Mund was the lone contender from her state to win the Miss America title in 2017, at the age of 23. After attending public schools, she joined Brown University for her undergraduate degree and then earned her law degree from Harvard Law School. Later, she launched a campaign for Congress as an Independent.

She was competing in Republican primary to take over the seat vacated by Rep. Kelly Armstrong, who is vying for the North Dakota’s executive seat after Gov. Doug Burgum withdrew from the presidential nomination contest and declared he would not seek reelection as governor.

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The pageant queen, who had blasted Trump and North Dakota’s abortion legislation, lost the campaign to Julie Fedorchak, who garnered 46% of the vote in the state’s 1st Congressional District. Mund finished in third position, with 19.6% of the vote.

Mund lambasts Trump, says ‘I’ll be on the right side of history’

As she has identified herself as an anti-Trump, she has been vocal in her condemnation of the former president, particularly in light of his felony conviction.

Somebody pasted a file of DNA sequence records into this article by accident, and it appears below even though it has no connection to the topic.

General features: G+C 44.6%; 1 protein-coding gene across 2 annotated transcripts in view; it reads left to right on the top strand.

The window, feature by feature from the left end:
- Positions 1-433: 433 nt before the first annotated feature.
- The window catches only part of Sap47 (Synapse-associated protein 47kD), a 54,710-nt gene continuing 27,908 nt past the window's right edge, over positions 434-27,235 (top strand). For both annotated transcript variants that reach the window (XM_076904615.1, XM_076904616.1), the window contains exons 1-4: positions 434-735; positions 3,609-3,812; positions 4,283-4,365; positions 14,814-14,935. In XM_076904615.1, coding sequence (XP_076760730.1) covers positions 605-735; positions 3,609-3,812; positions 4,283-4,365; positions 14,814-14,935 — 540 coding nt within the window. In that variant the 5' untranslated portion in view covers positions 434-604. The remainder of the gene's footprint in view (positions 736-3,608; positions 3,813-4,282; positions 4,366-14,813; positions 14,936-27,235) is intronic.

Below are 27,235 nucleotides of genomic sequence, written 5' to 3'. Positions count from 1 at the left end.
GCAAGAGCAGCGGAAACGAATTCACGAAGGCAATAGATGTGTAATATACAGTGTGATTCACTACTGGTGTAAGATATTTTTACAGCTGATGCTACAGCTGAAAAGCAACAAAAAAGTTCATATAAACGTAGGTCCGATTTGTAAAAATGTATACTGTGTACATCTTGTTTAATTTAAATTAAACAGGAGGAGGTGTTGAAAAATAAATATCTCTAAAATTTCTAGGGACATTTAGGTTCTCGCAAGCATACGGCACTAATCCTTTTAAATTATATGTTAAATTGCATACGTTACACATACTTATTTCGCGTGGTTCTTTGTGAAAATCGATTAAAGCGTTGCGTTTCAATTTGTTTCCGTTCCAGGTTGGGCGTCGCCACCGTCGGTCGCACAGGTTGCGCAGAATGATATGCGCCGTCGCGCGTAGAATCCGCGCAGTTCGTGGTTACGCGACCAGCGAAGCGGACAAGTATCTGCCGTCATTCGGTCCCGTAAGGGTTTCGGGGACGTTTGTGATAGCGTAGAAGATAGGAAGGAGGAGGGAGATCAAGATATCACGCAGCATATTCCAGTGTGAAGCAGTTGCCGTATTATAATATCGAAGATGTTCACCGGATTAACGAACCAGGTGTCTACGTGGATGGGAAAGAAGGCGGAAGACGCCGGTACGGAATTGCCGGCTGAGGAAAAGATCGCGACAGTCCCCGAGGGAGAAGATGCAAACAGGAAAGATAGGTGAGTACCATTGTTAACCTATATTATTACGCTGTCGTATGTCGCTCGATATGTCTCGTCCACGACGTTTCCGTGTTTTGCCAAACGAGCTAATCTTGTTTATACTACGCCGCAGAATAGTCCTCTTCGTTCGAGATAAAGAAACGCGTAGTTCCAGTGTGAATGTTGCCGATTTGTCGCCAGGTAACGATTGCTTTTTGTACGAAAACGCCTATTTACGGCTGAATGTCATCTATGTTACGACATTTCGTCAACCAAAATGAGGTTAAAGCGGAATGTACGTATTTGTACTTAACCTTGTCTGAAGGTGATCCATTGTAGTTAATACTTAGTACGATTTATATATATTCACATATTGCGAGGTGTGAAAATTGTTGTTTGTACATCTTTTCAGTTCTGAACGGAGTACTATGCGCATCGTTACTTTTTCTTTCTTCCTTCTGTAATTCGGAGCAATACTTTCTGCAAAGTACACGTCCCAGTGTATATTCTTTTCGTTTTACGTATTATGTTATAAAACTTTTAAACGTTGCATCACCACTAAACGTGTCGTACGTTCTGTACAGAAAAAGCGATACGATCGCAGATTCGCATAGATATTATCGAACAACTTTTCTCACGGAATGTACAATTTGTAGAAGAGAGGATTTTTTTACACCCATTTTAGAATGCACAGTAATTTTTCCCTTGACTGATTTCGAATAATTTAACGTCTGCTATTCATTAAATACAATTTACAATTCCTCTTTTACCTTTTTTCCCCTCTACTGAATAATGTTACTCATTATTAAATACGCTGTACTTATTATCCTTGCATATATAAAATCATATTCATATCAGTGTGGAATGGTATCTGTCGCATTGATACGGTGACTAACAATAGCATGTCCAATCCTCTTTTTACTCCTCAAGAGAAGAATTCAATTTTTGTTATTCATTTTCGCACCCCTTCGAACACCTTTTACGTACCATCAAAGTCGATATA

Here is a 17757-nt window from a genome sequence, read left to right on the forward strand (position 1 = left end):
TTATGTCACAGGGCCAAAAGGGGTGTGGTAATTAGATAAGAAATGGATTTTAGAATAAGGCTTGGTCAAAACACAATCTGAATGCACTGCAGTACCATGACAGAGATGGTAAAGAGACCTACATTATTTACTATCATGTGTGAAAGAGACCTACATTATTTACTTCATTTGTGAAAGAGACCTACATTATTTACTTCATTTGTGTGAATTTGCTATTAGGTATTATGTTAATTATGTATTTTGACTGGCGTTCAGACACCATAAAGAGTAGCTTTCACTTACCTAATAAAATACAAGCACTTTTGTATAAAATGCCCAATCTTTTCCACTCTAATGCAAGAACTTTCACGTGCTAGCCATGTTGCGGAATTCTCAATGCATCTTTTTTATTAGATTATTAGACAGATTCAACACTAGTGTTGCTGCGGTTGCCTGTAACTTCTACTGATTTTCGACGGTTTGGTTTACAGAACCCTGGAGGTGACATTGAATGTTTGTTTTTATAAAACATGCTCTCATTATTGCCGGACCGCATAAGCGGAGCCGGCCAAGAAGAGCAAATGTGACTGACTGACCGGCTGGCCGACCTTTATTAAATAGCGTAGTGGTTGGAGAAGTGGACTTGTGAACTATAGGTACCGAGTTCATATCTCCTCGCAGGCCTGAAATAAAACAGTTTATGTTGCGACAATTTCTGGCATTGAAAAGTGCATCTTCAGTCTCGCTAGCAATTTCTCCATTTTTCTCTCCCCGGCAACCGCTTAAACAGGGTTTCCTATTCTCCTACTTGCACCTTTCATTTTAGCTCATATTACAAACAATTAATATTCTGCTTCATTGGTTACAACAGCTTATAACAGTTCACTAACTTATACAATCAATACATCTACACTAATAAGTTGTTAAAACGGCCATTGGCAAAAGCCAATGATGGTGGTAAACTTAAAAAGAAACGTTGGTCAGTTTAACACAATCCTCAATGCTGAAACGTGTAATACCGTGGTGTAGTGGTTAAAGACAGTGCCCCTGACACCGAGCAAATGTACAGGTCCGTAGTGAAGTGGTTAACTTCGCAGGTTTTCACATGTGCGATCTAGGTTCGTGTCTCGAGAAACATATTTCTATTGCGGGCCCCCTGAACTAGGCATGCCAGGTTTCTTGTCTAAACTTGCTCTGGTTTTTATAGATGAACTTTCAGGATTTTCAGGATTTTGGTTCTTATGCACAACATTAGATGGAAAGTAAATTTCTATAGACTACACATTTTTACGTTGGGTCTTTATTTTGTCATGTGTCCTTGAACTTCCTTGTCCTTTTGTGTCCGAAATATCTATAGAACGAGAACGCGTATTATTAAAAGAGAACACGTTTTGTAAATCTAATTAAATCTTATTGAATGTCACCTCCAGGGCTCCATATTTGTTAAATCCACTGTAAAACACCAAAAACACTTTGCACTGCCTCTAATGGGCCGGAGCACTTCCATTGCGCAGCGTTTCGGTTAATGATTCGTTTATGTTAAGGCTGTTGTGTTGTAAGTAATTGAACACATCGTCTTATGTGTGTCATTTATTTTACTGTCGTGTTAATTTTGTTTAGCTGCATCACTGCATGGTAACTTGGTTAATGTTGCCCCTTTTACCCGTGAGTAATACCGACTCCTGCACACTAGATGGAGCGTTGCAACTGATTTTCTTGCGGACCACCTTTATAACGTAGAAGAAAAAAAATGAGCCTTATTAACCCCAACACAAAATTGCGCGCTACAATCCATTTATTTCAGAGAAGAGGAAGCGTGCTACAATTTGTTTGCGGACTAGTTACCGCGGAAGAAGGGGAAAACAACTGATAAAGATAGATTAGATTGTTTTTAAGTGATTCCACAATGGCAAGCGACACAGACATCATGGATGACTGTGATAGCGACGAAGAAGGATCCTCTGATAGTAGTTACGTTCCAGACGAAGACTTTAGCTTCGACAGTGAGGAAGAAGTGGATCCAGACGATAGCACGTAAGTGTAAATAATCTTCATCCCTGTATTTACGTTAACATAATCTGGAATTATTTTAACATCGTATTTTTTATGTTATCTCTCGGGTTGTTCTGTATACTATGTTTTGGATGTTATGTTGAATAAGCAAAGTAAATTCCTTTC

“Proud to be the ONLY ND Republican Candidate not worshiping a convicted felon during this election,” Mund said in a post on X after Trump was convicted in hush money trial.

“I’ll be the voice of ND, not Donald Trump. I’ll be the leader who helps move the party back to law and order. I’ll be on the right side of history,” the former beauty queen added.

Also Read: Donald Trump calls Taylor Swift ‘very beautiful’ but says she’s also…

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In another post, she blasted her opponents for supporting and promoting Trump.

“My opponents want to put women’s healthcare in the hands of the government and care more about pleasing and promoting Trump than protecting democracy.”

Mund and 2018 Miss America pageant

She was not hesitant from speaking about contentious issues at the 2018 Miss America pageant.

During the contest, Mund condemned the Trump administration for withdrawing from the Paris climate pact.

Following her victory, she became entangled in a public feud with the Miss America Organization leadership, claiming she was “silenced,” and marginalized” in her role as Miss America.

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In 2022, she competed for the state’s sole congressional seat as an independent. According to the Independent, she was prompted by the leaked Dobbs ruling, which signaled the end of abortion rights. With 37.6% of the vote, Mund faced defeat against incumbent Armstrong.

Mund’s opponent Julie Fedorchak, who formerly served as Public Service Commissioner, earned Trump’s support for her campaign, which she has boasted about on her social media accounts.